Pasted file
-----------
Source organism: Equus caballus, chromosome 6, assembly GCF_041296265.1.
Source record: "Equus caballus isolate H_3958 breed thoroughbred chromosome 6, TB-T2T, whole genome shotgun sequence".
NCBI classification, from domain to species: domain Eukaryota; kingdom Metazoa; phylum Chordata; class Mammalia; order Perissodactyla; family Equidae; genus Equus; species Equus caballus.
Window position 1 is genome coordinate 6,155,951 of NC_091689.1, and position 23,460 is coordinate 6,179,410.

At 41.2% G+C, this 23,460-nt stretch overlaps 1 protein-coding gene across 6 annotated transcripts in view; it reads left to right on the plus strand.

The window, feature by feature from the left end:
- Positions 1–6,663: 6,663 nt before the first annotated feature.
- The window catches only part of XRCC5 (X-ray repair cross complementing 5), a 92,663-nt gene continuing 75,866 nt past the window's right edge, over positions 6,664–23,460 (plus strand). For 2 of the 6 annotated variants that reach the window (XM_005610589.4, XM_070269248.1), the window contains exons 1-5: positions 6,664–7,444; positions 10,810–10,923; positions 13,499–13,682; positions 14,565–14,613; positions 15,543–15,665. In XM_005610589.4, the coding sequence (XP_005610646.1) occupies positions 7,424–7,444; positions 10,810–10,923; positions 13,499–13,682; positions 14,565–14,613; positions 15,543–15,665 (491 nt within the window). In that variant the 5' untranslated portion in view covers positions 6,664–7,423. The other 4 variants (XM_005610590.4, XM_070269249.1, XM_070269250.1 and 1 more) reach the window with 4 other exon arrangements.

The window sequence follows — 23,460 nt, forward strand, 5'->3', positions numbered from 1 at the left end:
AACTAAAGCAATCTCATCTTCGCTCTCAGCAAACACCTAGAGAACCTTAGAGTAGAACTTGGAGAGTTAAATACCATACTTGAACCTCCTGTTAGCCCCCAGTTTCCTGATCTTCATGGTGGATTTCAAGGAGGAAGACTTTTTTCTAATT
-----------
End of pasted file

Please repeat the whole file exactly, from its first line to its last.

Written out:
Source organism: Equus caballus, chromosome 6, assembly GCF_041296265.1.
Source record: "Equus caballus isolate H_3958 breed thoroughbred chromosome 6, TB-T2T, whole genome shotgun sequence".
NCBI classification, from domain to species: domain Eukaryota; kingdom Metazoa; phylum Chordata; class Mammalia; order Perissodactyla; family Equidae; genus Equus; species Equus caballus.
Window position 1 is genome coordinate 6,155,951 of NC_091689.1, and position 23,460 is coordinate 6,179,410.

At 41.2% G+C, this 23,460-nt stretch overlaps 1 protein-coding gene across 6 annotated transcripts in view; it reads left to right on the plus strand.

The window, feature by feature from the left end:
- Positions 1–6,663: 6,663 nt before the first annotated feature.
- The window catches only part of XRCC5 (X-ray repair cross complementing 5), a 92,663-nt gene continuing 75,866 nt past the window's right edge, over positions 6,664–23,460 (plus strand). For 2 of the 6 annotated variants that reach the window (XM_005610589.4, XM_070269248.1), the window contains exons 1-5: positions 6,664–7,444; positions 10,810–10,923; positions 13,499–13,682; positions 14,565–14,613; positions 15,543–15,665. In XM_005610589.4, the coding sequence (XP_005610646.1) occupies positions 7,424–7,444; positions 10,810–10,923; positions 13,499–13,682; positions 14,565–14,613; positions 15,543–15,665 (491 nt within the window). In that variant the 5' untranslated portion in view covers positions 6,664–7,423. The other 4 variants (XM_005610590.4, XM_070269249.1, XM_070269250.1 and 1 more) reach the window with 4 other exon arrangements.

The window sequence follows — 23,460 nt, forward strand, 5'->3', positions numbered from 1 at the left end:
AACTAAAGCAATCTCATCTTCGCTCTCAGCAAACACCTAGAGAACCTTAGAGTAGAACTTGGAGAGTTAAATACCATACTTGAACCTCCTGTTAGCCCCCAGTTTCCTGATCTTCATGGTGGATTTCAAGGAGGAAGACTTTTTTCTAATT